NAPALM DEATH's Streams Soar By 228% After Death Metal Singing Lesson On British Radio

NAPALM DEATH's Streams Soar By 228% After Death Metal Singing Lesson On British Radio

According to Metro, NAPALM DEATH's Spotify streams rose by a staggering 228% in the first two days after frontman Mark "Barney" Greenway tried to teach well-known British politician Ed Miliband to sing in a death metal style live on radio.

Miliband hosted a discussion on BBC Radio 2 on Wednesday asking, "Why does anyone like death metal?" He was joined by Greenway, who tried to give the former Labour Party leader a lesson in the difficult singing style.

Greenway was brought on to the show to discuss the topic as a stage dedicated to the death metal genre is making an appearance at Glastonbury for the first time ever, curated by the long-running label Earache Records.

"I've been a groupie for SO long, been to the gigs, got the T-shirt, now's my chance to meet Napalm Death in person….," Miliband wrote excitedly on Twitter Wednesday morning.

Introducing the type of music NAPALM DEATH plays, Miliband said: "This isn't the heavy metal you might know like IRON MAIDEN. This is heavier than heavy."

Miliband's attempt at death metal singing came as he and Greenway were discussing NAPALM DEATH's record-setting shortest song "You Suffer" and playing it twice.

Milliband, who has been sitting in for Jeremy Vine on the radio show this week, told the listeners: "I'm now going to take my career into my hands, if it isn't already down the pan, and you're going to try to help me do a bit of this extreme metal."

"Force it up through the throat," was Greenway's advice, before Miliband produced something that sounded more like a shout than a growl. Greenway then commented: "No, no. More throat, definitely more throat."

NAPALM DEATH has been in existence since the early 1980s, with their sixteenth album, "Apex Predator - Easy Meat", released in January 2015.

The band's most successful album in the U.K. was "Utopia Banished", which was released in 1992 and reached No. 58 on the British album chart.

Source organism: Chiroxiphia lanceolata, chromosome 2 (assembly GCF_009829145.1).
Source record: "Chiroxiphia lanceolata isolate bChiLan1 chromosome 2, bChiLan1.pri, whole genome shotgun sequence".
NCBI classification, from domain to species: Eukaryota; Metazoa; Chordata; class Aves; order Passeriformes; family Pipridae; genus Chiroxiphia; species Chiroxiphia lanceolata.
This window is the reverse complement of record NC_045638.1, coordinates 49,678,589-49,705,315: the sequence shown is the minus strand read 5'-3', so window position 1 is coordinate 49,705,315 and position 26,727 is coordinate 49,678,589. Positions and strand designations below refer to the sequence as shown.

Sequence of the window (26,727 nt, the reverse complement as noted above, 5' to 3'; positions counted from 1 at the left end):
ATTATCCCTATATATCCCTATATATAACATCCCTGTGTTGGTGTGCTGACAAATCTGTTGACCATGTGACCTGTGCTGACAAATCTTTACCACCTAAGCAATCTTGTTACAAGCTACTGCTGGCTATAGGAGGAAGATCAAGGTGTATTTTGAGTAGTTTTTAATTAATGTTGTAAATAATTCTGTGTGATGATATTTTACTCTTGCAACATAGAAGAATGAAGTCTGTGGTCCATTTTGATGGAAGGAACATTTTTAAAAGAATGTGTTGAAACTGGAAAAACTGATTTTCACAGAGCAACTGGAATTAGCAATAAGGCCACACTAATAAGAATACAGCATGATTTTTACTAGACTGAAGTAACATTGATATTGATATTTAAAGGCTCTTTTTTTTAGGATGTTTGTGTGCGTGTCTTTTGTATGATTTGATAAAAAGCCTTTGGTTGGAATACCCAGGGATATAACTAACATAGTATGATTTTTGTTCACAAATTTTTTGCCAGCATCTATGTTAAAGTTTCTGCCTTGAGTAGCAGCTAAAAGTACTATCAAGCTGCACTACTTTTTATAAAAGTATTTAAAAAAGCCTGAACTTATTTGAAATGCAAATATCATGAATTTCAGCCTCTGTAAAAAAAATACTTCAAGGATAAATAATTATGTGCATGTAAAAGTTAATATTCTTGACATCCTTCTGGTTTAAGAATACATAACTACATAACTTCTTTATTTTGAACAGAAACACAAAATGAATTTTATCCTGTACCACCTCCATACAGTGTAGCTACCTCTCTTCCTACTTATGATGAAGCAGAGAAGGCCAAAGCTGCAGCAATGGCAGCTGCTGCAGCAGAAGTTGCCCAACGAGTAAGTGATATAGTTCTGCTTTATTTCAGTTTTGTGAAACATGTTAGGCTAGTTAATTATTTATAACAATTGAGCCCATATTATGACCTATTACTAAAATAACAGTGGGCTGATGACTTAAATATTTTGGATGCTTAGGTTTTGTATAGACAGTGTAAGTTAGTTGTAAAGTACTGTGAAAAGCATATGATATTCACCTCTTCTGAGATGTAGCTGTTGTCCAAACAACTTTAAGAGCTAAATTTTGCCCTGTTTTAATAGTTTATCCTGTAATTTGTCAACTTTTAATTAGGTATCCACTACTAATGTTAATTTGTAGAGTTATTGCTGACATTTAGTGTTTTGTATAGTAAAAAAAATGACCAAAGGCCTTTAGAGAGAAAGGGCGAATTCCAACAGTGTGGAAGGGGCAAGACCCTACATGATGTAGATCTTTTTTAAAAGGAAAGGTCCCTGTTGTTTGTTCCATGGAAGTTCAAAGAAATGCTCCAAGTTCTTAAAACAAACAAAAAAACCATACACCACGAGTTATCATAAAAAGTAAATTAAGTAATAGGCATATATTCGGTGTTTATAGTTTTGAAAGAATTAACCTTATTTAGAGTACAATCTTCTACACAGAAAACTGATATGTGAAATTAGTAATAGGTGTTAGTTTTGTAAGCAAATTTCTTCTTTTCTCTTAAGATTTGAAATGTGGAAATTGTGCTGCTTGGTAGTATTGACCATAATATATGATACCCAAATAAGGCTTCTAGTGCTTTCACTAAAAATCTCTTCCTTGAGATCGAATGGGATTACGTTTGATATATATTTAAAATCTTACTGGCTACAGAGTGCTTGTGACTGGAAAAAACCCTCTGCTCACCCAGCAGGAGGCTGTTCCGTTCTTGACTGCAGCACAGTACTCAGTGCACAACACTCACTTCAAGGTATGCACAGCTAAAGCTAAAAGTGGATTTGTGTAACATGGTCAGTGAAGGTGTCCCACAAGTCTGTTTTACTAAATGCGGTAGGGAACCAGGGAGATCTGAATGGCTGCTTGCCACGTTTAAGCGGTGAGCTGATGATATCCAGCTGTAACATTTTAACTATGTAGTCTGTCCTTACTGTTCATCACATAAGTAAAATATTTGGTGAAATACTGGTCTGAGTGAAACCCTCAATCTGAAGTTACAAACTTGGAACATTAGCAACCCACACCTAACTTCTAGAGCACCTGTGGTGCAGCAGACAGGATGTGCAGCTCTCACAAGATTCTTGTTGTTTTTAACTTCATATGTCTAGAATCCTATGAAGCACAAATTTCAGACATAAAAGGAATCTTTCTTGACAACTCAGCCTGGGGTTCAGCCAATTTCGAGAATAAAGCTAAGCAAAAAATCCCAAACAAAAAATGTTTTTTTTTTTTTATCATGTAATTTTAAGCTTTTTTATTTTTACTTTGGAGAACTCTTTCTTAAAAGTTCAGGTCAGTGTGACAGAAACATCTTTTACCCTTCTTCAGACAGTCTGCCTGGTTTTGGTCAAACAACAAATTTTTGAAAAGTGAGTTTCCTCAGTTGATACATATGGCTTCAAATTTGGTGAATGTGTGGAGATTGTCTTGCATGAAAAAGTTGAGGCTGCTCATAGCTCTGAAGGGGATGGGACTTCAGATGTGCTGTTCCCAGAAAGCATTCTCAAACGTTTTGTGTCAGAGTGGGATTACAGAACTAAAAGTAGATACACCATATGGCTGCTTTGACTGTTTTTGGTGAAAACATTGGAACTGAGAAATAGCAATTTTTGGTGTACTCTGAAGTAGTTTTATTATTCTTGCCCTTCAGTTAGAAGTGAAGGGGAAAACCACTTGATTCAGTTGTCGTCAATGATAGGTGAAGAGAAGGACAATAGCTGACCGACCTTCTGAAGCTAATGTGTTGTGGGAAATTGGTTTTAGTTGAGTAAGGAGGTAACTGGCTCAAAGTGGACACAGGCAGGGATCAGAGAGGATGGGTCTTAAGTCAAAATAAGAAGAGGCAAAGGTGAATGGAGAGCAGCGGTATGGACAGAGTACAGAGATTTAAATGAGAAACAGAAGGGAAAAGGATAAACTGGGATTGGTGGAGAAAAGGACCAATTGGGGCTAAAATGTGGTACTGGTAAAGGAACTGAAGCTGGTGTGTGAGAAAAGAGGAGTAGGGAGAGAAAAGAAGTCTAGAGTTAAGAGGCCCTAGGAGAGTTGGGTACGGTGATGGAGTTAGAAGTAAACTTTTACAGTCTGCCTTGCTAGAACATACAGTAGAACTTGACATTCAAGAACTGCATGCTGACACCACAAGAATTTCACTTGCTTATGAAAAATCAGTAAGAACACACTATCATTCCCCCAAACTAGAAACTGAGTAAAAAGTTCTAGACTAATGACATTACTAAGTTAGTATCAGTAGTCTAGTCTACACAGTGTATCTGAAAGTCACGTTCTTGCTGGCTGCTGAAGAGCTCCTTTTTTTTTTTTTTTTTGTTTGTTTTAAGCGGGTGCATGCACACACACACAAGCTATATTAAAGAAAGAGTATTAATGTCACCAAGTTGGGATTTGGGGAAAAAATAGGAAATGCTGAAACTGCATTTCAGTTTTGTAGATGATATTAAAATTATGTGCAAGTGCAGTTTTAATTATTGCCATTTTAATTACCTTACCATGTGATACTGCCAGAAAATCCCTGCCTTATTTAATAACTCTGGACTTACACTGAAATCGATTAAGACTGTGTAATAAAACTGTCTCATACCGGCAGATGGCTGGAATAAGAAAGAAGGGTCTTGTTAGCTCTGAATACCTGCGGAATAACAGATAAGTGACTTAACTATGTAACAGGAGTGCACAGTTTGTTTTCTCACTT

To comment on a BLABBERMOUTH.NET story or review, you must be logged in to an active personal account on Facebook. Once you're logged in, you will be able to comment. User comments or postings do not reflect the viewpoint of BLABBERMOUTH.NET and BLABBERMOUTH.NET does not endorse, or guarantee the accuracy of, any user comment. To report spam or any abusive, obscene, defamatory, racist, homophobic or threatening comments, or anything that may violate any applicable laws, use the "Report to Facebook" and "Mark as spam" links that appear next to the comments themselves. To do so, click the downward arrow on the top-right corner of the Facebook comment (the arrow is invisible until you roll over it) and select the appropriate action. You can also send an e-mail to blabbermouthinbox(@) with pertinent details. BLABBERMOUTH.NET reserves the right to "hide" comments that may be considered offensive, illegal or inappropriate and to "ban" users that violate the site's Terms Of Service. Hidden comments will still appear to the user and to the user's Facebook friends. If a new comment is published from a "banned" user or contains a blacklisted word, this comment will automatically have limited visibility (the "banned" user's comments will only be visible to the user and the user's Facebook friends).